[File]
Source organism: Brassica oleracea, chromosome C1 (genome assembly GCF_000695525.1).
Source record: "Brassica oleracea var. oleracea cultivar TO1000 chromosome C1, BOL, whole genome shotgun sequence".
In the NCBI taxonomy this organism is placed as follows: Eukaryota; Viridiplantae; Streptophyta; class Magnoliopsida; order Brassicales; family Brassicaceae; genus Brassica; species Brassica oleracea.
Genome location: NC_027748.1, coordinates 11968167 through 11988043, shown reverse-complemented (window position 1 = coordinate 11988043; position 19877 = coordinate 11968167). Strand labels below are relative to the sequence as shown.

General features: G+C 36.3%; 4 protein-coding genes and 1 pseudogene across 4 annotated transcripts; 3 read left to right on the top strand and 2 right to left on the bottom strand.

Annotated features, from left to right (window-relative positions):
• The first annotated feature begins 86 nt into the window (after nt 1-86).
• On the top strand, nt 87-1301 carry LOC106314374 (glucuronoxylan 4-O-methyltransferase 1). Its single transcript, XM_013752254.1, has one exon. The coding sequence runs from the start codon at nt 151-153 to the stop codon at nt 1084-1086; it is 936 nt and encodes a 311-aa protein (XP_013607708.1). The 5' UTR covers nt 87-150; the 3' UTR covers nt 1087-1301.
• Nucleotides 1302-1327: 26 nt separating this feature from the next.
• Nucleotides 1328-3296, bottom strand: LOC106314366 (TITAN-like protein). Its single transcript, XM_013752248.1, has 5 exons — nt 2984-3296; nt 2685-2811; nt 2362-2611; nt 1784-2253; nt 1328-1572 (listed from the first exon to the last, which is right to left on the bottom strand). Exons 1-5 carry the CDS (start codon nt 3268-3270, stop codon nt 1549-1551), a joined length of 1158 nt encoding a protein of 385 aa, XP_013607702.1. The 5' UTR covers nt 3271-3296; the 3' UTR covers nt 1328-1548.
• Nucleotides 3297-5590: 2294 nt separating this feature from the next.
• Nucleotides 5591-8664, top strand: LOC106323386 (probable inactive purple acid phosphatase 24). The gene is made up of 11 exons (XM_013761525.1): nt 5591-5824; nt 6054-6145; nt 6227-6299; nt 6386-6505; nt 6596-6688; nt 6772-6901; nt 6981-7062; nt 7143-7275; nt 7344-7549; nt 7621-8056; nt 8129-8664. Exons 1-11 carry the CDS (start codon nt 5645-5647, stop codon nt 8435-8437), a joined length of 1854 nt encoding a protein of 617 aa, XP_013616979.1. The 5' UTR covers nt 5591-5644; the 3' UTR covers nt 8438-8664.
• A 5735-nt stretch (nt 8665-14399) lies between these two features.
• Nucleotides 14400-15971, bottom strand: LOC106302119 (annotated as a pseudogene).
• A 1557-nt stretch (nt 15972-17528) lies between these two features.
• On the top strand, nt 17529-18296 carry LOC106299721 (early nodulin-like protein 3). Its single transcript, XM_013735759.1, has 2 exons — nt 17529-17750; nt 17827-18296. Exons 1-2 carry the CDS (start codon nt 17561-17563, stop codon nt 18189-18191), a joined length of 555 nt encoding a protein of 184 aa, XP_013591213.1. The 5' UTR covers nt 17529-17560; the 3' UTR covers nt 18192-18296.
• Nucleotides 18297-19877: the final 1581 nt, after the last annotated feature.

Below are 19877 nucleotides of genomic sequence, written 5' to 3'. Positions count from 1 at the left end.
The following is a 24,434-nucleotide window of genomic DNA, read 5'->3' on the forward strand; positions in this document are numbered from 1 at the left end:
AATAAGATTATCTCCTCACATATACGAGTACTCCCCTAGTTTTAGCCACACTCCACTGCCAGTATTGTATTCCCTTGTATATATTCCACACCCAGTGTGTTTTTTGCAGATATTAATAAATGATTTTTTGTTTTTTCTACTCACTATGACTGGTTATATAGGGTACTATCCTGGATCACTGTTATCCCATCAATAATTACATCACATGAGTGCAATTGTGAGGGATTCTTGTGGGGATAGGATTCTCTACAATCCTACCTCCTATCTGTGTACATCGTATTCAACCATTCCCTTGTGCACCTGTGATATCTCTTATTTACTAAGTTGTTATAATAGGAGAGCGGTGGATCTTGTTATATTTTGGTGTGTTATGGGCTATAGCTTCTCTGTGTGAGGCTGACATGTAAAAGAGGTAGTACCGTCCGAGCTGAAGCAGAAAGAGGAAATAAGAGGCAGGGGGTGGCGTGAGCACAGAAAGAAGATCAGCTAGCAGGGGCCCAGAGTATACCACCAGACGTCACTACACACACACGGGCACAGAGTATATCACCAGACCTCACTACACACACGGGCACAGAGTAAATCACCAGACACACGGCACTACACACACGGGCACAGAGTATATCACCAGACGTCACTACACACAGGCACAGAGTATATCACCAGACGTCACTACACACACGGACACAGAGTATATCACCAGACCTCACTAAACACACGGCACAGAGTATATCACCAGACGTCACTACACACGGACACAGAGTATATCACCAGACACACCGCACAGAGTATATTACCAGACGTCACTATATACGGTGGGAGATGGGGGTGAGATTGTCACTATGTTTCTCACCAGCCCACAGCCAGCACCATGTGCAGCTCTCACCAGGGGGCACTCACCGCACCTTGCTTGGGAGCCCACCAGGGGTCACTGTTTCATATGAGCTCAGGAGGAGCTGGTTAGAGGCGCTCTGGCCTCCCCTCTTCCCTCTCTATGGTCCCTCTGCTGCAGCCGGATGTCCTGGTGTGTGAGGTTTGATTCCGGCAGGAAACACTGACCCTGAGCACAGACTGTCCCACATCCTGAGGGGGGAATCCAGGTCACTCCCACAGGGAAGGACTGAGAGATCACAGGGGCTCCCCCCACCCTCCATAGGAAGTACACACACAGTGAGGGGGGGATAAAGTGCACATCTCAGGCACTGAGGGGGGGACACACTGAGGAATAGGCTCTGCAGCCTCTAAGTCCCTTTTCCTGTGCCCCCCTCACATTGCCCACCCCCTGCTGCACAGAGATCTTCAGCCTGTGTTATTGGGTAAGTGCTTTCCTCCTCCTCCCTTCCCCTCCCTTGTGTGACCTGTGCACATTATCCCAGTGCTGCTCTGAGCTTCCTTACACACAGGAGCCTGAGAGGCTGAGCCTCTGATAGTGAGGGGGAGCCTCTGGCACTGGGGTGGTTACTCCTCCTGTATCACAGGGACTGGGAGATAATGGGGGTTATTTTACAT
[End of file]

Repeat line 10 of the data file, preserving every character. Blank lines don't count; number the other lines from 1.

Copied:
• Nucleotides 1328-3296, bottom strand: LOC106314366 (TITAN-like protein). Its single transcript, XM_013752248.1, has 5 exons — nt 2984-3296; nt 2685-2811; nt 2362-2611; nt 1784-2253; nt 1328-1572 (listed from the first exon to the last, which is right to left on the bottom strand). Exons 1-5 carry the CDS (start codon nt 3268-3270, stop codon nt 1549-1551), a joined length of 1158 nt encoding a protein of 385 aa, XP_013607702.1. The 5' UTR covers nt 3271-3296; the 3' UTR covers nt 1328-1548.